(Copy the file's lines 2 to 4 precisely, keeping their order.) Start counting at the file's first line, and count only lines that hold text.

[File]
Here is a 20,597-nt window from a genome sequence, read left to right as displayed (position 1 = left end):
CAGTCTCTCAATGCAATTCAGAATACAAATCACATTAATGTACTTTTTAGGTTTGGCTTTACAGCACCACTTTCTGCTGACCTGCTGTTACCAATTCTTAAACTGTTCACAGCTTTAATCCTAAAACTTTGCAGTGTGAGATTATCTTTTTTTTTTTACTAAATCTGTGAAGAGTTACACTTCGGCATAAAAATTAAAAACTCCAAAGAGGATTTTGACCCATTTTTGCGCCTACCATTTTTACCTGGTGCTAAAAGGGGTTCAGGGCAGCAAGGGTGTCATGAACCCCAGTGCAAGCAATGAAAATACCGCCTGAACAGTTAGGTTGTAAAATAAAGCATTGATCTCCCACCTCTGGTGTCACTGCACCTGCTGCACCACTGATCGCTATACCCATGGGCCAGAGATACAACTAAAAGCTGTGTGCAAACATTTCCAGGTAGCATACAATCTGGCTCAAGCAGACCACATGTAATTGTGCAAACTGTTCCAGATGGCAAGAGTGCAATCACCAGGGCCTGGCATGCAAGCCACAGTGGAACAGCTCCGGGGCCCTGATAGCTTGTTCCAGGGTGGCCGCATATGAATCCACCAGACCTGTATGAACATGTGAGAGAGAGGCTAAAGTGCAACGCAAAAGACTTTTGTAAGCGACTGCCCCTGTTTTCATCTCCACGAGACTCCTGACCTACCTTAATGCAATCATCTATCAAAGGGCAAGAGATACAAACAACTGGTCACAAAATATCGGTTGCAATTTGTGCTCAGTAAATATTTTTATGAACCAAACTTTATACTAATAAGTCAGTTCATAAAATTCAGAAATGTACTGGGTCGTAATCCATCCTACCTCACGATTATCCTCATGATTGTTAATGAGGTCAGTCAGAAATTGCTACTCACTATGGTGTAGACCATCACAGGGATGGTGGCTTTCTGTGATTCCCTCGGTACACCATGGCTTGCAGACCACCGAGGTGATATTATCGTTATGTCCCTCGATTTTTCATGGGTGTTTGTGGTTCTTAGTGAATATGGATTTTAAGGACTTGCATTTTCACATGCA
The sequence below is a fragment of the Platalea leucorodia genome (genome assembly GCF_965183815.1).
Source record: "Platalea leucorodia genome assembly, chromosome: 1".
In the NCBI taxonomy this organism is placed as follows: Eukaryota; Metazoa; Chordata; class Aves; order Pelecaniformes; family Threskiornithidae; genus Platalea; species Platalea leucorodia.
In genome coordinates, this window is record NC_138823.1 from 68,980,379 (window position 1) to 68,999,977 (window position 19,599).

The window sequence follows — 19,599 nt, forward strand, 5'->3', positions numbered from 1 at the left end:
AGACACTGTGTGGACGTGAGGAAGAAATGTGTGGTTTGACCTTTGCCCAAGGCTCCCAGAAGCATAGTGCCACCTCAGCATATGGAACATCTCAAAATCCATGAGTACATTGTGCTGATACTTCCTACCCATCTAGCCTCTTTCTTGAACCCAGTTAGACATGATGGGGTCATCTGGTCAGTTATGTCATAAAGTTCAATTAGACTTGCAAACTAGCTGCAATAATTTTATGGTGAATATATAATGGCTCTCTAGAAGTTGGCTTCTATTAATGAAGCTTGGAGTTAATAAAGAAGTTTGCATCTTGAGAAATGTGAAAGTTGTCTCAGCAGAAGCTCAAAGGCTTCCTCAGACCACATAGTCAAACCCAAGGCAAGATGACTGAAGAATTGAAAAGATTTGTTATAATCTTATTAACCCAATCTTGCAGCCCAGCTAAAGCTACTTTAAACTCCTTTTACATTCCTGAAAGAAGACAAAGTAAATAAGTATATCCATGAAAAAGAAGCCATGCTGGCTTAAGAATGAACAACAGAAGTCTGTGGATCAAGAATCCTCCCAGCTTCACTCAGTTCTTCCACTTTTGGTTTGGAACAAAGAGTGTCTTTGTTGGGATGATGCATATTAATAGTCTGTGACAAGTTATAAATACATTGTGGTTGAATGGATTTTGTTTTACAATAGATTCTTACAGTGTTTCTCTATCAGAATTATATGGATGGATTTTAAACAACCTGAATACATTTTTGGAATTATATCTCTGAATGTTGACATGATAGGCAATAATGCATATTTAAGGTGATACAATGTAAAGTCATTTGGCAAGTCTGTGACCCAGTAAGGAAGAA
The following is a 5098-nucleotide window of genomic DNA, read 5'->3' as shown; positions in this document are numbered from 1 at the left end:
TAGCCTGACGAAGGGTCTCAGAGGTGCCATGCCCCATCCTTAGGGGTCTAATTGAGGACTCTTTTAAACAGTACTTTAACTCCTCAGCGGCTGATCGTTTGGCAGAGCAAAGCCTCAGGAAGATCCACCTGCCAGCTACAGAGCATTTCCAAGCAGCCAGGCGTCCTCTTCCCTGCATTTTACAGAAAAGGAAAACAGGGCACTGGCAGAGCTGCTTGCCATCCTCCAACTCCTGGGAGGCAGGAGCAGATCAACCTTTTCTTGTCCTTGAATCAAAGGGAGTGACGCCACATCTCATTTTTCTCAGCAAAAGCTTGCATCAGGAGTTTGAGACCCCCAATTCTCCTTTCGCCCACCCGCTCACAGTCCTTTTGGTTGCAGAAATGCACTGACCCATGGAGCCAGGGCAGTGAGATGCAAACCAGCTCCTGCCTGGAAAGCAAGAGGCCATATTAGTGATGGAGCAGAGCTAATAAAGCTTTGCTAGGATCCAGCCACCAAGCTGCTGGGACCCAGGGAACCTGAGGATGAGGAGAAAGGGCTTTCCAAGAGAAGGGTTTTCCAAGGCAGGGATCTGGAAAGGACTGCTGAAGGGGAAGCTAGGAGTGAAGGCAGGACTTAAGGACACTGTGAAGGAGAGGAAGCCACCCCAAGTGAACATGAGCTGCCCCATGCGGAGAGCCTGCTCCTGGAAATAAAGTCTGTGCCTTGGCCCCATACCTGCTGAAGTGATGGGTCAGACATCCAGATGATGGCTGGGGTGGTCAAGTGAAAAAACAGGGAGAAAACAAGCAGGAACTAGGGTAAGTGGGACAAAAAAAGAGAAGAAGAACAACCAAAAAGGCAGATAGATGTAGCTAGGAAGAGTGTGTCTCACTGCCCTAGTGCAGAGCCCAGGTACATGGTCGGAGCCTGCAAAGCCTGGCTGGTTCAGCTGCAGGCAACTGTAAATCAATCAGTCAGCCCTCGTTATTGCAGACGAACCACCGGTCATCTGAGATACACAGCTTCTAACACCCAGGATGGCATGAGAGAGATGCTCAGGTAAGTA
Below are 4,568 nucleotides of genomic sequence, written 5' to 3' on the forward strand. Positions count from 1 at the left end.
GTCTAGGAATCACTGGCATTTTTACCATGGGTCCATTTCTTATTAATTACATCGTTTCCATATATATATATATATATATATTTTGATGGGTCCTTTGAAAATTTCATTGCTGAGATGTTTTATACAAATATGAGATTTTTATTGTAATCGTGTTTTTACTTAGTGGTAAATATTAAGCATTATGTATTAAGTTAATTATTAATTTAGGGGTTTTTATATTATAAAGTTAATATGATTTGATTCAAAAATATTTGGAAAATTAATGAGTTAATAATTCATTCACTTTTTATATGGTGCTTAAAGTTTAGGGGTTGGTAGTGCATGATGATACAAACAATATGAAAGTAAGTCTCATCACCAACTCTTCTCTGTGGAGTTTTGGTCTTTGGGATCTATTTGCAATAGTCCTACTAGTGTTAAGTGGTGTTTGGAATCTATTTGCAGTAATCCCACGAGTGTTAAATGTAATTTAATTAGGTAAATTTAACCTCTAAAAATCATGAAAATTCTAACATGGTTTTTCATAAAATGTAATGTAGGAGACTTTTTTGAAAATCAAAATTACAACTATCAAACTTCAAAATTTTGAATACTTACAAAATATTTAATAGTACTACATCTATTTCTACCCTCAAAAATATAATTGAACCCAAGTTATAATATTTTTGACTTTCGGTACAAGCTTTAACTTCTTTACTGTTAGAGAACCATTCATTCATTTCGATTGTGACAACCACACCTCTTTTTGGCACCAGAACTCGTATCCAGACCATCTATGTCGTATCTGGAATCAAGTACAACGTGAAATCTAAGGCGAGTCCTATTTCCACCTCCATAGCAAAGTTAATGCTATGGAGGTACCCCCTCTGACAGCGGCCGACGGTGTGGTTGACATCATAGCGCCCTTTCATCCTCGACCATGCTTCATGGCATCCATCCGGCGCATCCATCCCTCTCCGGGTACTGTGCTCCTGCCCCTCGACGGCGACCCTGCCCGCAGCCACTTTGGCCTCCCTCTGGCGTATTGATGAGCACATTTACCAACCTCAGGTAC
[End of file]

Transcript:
CAGTCTCTCAATGCAATTCAGAATACAAATCACATTAATGTACTTTTTAGGTTTGGCTTTACAGCACCACTTTCTGCTGACCTGCTGTTACCAATTCTTAAACTGTTCACAGCTTTAATCCTAAAACTTTGCAGTGTGAGATTATCTTTTTTTTTTTACTAAATCTGTGAAGAGTTACACTTCGGCATAAAAATTAAAAACTCCAAAGAGGATTTTGACCCATTTTTGCGCCTACCATTTTTACCTGGTGCTAAAAGGGGTTCAGGGCAGCAAGGGTGTCATGAACCCCAGTGCAAGCAATGAAAATACCGCCTGAACAGTTAGGTTGTAAAATAAAGCATTGATCTCCCACCTCTGGTGTCACTGCACCTGCTGCACCACTGATCGCTATACCCATGGGCCAGAGATACAACTAAAAGCTGTGTGCAAACATTTCCAGGTAGCATACAATCTGGCTCAAGCAGACCACATGTAATTGTGCAAACTGTTCCAGATGGCAAGAGTGCAATCACCAGGGCCTGGCATGCAAGCCACAGTGGAACAGCTCCGGGGCCCTGATAGCTTGTTCCAGGGTGGCCGCATATGAATCCACCAGACCTGTATGAACATGTGAGAGAGAGGCTAAAGTGCAACGCAAAAGACTTTTGTAAGCGACTGCCCCTGTTTTCATCTCCACGAGACTCCTGACCTACCTTAATGCAATCATCTATCAAAGGGCAAGAGATACAAACAACTGGTCACAAAATATCGGTTGCAATTTGTGCTCAGTAAATATTTTTATGAACCAAACTTTATACTAATAAGTCAGTTCATAAAATTCAGAAATGTACTGGGTCGTAATCCATCCTACCTCACGATTATCCTCATGATTGTTAATGAGGTCAGTCAGAAATTGCTACTCACTATGGTGTAGACCATCACAGGGATGGTGGCTTTCTGTGATTCCCTCGGTACACCATGGCTTGCAGACCACCGAGGTGATATTATCGTTATGTCCCTCGATTTTTCATGGGTGTTTGTGGTTCTTAGTGAATATGGATTTTAAGGACTTGCATTTTCACATGCA
The sequence below is a fragment of the Platalea leucorodia genome (genome assembly GCF_965183815.1).
Source record: "Platalea leucorodia genome assembly, chromosome: 1".